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WASHINGTON (May 24, 2016) – The United Nations Environment Programme (UNEP) today released a new report entitled “Marine Plastic Debris and Microplastics: Global lessons and research to inspire action and guide policy.” The report emphasizes that “Improving waste collection and management presents the most urgent short-term solution to reducing plastic inputs (into oceans and waterways), especially in developing economies. This will also have other societal benefits in terms of human health, environmental degradation, and economic development.” The report also notes that based on the “available limited evidence, it is concluded that microplastics in seafood do not currently represent a human health risk, although many uncertainties remain.”

The American Chemistry Council (ACC) issued the following statement, which may be attributed to Steve Russell, vice president of plastics:

“This report further strengthens the case for immediately working to reduce marine debris by improving and expanding waste management infrastructure in emerging economies—particularly those with large populations near rivers and coastlines. This important conclusion is consistent with the findings of prior research sponsored by the Ocean Conservancy’s Trash Free Seas Alliance® in “Stemming the Tide: Land-based strategies for a plastic-free ocean” and with commitments and programs already undertaken by plastics makers around the globe.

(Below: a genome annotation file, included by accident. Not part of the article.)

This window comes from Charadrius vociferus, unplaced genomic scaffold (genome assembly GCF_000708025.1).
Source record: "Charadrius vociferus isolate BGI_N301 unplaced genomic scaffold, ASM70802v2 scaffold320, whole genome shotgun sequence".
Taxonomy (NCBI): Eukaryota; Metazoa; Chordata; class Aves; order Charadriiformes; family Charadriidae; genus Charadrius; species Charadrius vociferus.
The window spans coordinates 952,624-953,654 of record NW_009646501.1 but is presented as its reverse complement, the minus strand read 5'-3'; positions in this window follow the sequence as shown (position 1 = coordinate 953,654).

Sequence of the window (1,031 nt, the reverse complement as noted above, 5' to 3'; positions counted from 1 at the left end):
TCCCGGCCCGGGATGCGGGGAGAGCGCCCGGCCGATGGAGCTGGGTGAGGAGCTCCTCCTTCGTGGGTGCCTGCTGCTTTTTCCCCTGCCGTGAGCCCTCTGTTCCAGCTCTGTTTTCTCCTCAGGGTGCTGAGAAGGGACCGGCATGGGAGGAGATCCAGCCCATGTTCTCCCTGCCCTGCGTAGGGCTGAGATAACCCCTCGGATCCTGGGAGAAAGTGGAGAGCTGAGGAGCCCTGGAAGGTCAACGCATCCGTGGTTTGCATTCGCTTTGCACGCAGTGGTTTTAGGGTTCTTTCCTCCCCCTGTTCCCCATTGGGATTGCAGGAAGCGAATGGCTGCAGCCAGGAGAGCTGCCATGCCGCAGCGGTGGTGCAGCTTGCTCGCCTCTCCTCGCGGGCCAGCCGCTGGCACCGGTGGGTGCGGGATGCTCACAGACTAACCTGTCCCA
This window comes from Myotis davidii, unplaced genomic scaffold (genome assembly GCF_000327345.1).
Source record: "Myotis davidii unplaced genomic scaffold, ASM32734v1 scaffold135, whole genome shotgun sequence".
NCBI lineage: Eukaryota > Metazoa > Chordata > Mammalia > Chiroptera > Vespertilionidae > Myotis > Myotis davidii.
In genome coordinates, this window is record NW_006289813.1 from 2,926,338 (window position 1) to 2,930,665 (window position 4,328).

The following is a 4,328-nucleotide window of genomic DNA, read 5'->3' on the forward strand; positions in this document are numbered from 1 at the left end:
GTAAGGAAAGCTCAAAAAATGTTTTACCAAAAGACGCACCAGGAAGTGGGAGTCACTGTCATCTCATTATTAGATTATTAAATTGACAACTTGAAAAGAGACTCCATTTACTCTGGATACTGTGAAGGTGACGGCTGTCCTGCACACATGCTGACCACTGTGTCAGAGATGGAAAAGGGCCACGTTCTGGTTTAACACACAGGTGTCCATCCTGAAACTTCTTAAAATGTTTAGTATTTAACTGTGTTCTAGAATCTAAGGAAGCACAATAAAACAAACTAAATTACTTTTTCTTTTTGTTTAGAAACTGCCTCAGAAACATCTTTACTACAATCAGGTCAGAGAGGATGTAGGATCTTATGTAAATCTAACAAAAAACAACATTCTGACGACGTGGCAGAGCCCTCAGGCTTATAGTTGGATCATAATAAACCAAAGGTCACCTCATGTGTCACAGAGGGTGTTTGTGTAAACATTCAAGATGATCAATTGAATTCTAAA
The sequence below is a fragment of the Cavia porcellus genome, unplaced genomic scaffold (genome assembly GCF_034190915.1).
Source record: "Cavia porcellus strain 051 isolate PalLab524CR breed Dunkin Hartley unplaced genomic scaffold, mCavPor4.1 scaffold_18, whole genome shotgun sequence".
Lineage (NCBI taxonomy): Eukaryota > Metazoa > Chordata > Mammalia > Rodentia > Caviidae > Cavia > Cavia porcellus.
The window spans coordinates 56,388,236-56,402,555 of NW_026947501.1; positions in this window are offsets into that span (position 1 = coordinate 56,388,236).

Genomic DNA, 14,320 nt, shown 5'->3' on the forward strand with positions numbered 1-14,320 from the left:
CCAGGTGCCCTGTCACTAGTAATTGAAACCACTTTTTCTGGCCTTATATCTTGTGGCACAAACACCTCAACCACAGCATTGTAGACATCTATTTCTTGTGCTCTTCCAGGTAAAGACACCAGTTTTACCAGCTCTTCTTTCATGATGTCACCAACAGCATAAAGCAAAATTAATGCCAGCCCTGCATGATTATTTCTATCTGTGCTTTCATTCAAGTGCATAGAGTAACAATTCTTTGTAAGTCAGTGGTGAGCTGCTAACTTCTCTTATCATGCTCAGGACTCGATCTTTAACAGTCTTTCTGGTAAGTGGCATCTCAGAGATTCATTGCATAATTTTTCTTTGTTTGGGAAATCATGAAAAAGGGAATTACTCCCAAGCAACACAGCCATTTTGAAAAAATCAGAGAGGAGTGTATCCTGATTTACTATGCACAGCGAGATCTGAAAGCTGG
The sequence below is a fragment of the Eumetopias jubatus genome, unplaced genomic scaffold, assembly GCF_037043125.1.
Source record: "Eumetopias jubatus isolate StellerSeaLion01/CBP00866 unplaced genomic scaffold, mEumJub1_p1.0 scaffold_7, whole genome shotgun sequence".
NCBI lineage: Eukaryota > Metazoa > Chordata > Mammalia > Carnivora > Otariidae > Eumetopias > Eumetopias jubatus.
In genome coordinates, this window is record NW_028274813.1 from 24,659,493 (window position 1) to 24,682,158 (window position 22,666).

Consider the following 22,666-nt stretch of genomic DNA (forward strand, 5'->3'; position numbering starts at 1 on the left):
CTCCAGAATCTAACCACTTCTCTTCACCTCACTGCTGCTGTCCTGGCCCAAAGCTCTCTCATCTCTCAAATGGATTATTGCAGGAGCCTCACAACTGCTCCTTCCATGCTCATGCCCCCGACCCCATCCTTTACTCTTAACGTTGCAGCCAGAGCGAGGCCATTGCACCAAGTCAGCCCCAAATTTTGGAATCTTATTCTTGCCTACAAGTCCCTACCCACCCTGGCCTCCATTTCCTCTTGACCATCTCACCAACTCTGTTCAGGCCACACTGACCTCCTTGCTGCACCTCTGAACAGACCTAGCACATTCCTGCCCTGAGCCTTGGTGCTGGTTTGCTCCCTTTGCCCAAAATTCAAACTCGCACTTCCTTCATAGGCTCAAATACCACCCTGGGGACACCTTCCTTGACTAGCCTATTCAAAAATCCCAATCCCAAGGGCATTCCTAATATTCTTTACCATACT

“In 2011, plastics associations around the world joined forces to share knowledge and recommend effective practices for keeping plastics out of the ocean. These efforts are formalized under the “Declaration of the Global Plastics Associations for Solutions on Marine Litter,” which has been signed by 65 plastics associations in 34 countries.

“Each association has committed to work on solutions in education, research, public policy, best practices, recycling/recovery and pellet containment. Our 2016 Progress Report shows a 165 percent increase in the number of projects underway since the Declaration was initiated.

“People around the world rely on plastics to do more with less and lighten society’s environmental footprint. Strong, lightweight plastics enable us to reduce material use and ultimately conserve resources, save energy, lower greenhouse gas emissions, and reduce waste. Plastics’ environmental profile can become even stronger when we all work together to recycle, repurpose or otherwise properly dispose of these efficient materials after use.

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